Tuesday, May 17, 2016

Barrier Height Doesn't Matter

Occupational licenses dampen employment and competition

Updated May 18, 8:30am

Last week, Maryland Gov. Larry Hogan "signed into law a bill aimed at boosting the state’s blow-dry business."
Known around the statehouse as the “License to Blow” bill, the measure creating a cosmetology license for those offering the service was pushed by Drybar, the national chain specializing in them. Founder Alli Webb joined the governor at the signing ceremony.
So a nationwide company lobbied a state legislature to create an occupational license where none had existed – and where one wasn't needed. Instead of removing all licensing and costly training requirements for a trade posing no public threat other than a bad coif and some split ends, Gov. Hogan decided to set an institutional barrier to new businesses and new employees. As the Washington Post points out in its editorial:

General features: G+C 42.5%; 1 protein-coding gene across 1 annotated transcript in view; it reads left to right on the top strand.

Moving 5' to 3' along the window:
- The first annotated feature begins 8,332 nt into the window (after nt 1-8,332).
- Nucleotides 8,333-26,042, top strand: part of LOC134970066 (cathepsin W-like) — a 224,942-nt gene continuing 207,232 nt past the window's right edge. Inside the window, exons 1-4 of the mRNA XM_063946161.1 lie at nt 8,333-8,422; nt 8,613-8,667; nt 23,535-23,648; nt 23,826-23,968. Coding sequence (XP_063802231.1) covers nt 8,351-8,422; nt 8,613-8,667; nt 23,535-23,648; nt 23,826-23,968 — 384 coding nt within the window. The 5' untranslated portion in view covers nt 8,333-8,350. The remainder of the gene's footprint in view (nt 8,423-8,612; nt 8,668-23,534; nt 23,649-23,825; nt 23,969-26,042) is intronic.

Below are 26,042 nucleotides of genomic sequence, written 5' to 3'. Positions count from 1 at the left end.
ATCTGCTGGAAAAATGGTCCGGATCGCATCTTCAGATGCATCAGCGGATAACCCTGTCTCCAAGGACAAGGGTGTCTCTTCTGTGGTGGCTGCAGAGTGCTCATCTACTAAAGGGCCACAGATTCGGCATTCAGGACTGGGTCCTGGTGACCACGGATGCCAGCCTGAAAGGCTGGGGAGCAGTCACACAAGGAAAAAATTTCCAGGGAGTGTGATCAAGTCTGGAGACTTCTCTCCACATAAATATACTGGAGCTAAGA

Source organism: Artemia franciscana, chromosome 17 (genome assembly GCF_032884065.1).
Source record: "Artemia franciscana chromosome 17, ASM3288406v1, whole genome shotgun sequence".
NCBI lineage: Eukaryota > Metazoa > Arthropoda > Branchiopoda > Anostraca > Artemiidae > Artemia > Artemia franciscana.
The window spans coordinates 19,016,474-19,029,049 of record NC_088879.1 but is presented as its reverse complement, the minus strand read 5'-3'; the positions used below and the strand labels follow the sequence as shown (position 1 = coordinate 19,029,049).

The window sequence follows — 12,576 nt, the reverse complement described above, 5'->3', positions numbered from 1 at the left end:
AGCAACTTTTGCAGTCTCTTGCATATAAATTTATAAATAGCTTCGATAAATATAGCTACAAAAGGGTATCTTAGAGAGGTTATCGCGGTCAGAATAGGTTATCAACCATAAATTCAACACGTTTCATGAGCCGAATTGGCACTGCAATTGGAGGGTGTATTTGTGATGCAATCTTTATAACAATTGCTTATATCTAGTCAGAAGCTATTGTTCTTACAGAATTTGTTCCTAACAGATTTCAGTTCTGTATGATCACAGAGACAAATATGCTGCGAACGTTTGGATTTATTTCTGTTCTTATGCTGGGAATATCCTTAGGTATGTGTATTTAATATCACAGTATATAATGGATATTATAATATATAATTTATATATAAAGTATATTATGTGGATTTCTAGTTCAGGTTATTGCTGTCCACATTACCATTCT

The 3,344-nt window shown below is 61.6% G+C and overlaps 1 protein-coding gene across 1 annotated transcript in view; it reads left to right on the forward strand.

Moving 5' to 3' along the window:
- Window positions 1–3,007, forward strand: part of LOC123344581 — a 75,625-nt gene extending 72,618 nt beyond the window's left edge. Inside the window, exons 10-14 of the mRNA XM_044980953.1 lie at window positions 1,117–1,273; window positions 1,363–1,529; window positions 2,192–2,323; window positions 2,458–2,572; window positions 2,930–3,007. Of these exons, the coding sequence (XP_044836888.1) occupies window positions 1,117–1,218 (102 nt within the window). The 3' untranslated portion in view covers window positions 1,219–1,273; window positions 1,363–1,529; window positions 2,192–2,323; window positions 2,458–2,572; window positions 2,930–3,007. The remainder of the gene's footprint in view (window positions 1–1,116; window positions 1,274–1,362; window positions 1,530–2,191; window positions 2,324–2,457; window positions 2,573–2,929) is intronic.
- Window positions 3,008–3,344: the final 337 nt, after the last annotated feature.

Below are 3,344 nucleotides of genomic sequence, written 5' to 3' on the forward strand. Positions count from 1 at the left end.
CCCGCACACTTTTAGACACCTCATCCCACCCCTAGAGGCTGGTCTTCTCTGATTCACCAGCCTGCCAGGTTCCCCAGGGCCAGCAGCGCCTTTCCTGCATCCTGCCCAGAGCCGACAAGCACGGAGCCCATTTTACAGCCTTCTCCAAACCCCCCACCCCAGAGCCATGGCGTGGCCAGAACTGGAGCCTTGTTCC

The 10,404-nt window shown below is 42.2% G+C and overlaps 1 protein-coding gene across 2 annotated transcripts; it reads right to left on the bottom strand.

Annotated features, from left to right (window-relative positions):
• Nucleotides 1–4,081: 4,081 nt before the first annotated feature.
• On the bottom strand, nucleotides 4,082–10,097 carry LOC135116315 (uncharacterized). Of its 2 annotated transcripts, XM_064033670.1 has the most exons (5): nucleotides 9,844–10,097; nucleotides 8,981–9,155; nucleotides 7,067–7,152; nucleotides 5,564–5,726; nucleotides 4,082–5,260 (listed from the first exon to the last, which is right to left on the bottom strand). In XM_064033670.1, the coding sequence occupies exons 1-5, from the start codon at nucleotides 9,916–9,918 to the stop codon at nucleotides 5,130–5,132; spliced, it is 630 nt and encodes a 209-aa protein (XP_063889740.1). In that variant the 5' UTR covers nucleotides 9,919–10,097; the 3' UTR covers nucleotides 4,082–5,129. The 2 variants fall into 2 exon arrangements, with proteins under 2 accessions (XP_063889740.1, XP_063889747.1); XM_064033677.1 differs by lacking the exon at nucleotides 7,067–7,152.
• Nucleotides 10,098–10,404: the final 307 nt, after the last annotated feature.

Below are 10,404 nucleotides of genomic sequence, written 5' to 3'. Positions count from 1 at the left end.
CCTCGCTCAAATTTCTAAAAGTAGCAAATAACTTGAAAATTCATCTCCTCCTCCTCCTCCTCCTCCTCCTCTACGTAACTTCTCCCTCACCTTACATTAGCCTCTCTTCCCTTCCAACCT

If we have any concern, in fact, it would be that Maryland’s new 350-hour training requirement to wash and blow-dry hair might gradually ossify into a barrier to entry against whoever comes along to disrupt blowout salons.
When investors are forced to accept a reduced value on their investments it's called a "haircut". In this case Maryland has increased the cost of getting a job for those who can least afford a trim.

See also Washington Post op-ed by Delaware Gov. Jack Markell